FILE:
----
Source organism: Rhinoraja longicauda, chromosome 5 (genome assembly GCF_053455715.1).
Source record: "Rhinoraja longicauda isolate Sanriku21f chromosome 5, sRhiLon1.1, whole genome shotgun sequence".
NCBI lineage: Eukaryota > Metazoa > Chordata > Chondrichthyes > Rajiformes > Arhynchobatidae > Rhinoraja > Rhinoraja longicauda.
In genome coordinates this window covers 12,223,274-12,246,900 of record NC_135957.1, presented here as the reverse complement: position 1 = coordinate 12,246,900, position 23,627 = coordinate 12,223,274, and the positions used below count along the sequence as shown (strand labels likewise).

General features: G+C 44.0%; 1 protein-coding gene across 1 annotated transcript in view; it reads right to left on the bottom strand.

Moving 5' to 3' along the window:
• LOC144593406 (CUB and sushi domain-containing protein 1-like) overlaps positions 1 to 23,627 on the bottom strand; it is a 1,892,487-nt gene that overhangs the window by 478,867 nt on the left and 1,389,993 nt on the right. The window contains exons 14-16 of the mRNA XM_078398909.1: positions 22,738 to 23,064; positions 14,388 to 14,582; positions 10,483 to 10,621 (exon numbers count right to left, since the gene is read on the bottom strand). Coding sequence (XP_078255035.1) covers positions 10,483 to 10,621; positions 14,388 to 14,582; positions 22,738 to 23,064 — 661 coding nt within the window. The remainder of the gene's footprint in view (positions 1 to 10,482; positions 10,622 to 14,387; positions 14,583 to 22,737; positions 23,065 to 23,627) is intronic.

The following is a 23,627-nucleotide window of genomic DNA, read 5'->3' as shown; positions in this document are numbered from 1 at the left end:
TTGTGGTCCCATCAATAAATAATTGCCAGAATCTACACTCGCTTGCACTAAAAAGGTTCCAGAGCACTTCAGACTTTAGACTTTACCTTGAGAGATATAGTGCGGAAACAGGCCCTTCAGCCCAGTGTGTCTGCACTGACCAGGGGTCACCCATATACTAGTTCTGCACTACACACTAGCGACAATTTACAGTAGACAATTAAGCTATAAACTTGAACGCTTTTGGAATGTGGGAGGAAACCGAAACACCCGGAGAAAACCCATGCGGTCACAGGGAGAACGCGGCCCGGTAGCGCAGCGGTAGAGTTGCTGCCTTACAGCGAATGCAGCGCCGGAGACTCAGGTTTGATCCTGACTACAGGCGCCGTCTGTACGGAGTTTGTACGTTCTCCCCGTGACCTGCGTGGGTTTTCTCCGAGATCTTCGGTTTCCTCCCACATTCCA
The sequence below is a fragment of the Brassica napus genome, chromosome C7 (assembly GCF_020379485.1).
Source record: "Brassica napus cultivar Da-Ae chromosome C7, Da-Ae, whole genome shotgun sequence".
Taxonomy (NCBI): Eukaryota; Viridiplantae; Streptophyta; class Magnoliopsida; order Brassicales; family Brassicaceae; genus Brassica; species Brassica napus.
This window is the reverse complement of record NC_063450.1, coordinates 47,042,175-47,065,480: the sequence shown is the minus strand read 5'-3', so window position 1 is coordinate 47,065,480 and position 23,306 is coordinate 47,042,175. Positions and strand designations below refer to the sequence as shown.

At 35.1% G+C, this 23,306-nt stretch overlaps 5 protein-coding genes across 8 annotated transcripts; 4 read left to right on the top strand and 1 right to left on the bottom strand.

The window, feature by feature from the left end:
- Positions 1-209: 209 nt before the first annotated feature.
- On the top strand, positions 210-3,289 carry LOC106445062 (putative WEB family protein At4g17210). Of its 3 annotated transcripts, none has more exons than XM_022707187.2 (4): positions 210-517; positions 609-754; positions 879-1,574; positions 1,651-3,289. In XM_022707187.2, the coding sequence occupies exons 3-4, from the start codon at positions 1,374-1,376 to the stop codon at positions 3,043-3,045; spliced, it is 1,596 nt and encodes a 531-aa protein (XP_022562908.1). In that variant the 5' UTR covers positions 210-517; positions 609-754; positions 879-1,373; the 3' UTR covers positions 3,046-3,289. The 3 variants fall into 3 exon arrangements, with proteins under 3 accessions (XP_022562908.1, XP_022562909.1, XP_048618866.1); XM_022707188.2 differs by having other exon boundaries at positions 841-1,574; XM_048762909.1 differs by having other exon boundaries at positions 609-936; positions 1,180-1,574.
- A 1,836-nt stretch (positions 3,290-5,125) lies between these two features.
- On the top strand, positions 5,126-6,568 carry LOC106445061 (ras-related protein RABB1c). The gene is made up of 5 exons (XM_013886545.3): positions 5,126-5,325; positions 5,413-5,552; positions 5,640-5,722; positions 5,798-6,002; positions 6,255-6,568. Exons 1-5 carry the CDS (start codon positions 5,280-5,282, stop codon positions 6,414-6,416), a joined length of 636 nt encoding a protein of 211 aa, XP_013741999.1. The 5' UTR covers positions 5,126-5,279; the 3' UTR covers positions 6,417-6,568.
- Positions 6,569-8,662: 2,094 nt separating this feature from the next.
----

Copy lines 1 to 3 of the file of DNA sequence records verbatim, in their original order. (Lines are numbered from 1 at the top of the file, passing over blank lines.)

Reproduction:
Source organism: Rhinoraja longicauda, chromosome 5 (genome assembly GCF_053455715.1).
Source record: "Rhinoraja longicauda isolate Sanriku21f chromosome 5, sRhiLon1.1, whole genome shotgun sequence".
NCBI lineage: Eukaryota > Metazoa > Chordata > Chondrichthyes > Rajiformes > Arhynchobatidae > Rhinoraja > Rhinoraja longicauda.